Current (measured in amperes) is what powers a motor by inducing magnetic fields, but voltage is required to get the current flowing. Brushless motors (like the familiar hub motors) have a Kv rating giving the motors natural speed in RPM/volt. Technically, the Kv rating specifies a line in the speed-voltage space along which the "back emf" (voltage generated internally by the spinning motor) equals the driving voltage.
The controller is constantly turning the power on and off at high speed, providing an average voltage to drive the motor, and the current through each coil corresponds to that voltage. Increasing the throttle tells the controller to increase its duty cycle (ratio of "on" to "off" time), providing more power to the motor. (for brushless motors, the controller does this for each of three phases and also maintains motor timing.)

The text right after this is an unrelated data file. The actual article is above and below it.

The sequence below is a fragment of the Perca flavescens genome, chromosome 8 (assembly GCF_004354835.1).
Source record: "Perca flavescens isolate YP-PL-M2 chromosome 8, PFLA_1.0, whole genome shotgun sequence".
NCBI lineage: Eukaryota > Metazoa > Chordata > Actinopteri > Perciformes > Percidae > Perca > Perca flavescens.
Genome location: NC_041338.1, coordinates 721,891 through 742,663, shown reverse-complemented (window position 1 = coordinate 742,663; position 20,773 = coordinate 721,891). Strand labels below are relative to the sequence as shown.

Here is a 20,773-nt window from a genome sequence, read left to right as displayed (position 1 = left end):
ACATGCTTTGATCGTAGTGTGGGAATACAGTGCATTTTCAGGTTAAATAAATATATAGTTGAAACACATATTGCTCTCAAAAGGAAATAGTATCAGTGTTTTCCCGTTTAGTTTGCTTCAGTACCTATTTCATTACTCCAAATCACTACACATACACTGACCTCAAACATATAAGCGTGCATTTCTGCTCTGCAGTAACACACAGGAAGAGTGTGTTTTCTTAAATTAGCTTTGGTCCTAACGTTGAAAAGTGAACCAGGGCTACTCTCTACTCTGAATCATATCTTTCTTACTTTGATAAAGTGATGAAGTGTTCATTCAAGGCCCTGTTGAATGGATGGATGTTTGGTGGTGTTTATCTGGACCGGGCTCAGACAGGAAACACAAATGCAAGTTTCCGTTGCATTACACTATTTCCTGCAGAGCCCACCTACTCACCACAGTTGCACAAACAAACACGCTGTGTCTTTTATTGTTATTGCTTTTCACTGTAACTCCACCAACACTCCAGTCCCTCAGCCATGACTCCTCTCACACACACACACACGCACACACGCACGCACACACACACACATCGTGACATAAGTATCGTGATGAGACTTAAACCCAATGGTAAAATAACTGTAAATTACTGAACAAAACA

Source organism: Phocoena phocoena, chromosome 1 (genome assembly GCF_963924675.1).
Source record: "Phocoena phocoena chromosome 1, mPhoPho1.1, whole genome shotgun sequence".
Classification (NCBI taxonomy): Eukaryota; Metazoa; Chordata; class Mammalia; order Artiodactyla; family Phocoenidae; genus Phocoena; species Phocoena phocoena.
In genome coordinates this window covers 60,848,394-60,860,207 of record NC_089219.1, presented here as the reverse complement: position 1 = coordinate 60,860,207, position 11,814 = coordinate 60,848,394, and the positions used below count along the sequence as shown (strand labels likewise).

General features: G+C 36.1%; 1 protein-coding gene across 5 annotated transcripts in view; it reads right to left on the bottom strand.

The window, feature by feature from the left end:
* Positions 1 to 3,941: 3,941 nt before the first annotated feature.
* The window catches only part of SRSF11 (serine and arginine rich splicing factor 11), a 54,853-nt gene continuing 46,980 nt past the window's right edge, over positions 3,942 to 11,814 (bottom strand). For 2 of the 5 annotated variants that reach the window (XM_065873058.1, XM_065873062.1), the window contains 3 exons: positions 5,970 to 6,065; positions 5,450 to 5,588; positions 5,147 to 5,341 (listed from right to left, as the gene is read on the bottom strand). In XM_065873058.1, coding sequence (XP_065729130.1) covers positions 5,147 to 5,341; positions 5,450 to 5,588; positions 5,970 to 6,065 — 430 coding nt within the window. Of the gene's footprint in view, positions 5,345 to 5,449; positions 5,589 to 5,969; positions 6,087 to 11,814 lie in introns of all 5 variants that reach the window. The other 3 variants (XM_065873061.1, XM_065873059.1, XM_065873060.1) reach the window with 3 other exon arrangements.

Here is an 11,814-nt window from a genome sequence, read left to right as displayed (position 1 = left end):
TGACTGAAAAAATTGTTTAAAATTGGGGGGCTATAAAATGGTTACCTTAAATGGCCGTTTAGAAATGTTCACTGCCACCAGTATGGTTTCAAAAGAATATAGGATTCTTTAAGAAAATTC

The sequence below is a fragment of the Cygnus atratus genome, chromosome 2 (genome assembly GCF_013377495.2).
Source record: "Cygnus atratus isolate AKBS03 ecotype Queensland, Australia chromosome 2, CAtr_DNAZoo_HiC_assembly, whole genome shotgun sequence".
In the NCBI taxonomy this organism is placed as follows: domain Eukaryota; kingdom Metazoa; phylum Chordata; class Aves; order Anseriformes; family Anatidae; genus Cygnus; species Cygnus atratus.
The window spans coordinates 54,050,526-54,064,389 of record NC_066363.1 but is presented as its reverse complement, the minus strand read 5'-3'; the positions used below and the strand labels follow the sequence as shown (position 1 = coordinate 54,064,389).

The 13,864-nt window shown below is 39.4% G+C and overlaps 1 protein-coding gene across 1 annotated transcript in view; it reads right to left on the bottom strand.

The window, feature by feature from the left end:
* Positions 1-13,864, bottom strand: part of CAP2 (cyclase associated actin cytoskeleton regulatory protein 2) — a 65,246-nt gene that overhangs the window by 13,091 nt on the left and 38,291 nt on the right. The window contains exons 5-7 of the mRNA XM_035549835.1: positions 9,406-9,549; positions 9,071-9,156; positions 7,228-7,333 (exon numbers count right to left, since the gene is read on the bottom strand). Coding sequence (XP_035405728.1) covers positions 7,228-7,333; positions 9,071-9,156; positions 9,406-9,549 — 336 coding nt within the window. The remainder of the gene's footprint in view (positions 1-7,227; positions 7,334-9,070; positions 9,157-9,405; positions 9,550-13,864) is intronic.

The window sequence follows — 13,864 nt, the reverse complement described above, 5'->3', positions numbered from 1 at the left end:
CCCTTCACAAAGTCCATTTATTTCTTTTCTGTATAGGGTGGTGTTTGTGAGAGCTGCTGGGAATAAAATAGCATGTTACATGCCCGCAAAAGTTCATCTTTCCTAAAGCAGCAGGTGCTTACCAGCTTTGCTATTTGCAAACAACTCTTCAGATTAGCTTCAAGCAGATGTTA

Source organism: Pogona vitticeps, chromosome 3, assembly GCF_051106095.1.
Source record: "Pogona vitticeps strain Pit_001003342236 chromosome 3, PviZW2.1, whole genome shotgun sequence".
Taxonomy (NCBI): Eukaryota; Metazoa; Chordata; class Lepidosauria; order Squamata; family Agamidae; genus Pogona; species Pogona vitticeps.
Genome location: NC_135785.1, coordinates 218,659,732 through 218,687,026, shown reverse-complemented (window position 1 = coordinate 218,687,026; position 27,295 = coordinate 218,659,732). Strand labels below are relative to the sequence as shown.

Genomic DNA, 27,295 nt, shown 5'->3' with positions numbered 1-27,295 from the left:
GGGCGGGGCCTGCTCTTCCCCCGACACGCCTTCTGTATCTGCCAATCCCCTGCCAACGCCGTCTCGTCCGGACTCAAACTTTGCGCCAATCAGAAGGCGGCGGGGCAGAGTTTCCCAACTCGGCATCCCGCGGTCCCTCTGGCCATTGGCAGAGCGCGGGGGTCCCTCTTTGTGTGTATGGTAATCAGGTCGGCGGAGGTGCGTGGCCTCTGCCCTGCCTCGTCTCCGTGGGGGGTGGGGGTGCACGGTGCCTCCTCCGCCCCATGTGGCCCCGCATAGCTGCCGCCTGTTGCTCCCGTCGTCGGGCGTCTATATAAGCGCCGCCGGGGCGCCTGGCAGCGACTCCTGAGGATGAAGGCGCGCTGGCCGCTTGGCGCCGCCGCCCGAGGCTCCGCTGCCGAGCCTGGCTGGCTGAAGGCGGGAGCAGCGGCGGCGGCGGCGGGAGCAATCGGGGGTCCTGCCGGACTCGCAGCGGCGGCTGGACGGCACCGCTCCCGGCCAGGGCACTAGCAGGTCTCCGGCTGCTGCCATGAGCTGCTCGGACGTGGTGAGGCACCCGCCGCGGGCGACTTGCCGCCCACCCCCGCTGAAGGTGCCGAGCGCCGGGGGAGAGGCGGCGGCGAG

Overheating is the biggest risk from running at high power by increasing voltage. Heat can ruin magnets, melt insulation, burn lubricants, and change mechanical tolerances in a motor. In theory, a controller could limit current at lower speeds, limiting total power regardless of its input voltage, yet still allow that full voltage input at high speeds when the motor is spinning too fast to draw peak power. Stepper motor controllers operate this way, but I don't know about the features of available brushless controllers.
Lastly, I agree - you'll need a motor with a higher no load speed higher than you plan to travel. Power will start to drop quickly as you approach the no load speed. Your best bet is to ask other riders about their experience with combinations similar to the ones you are considering.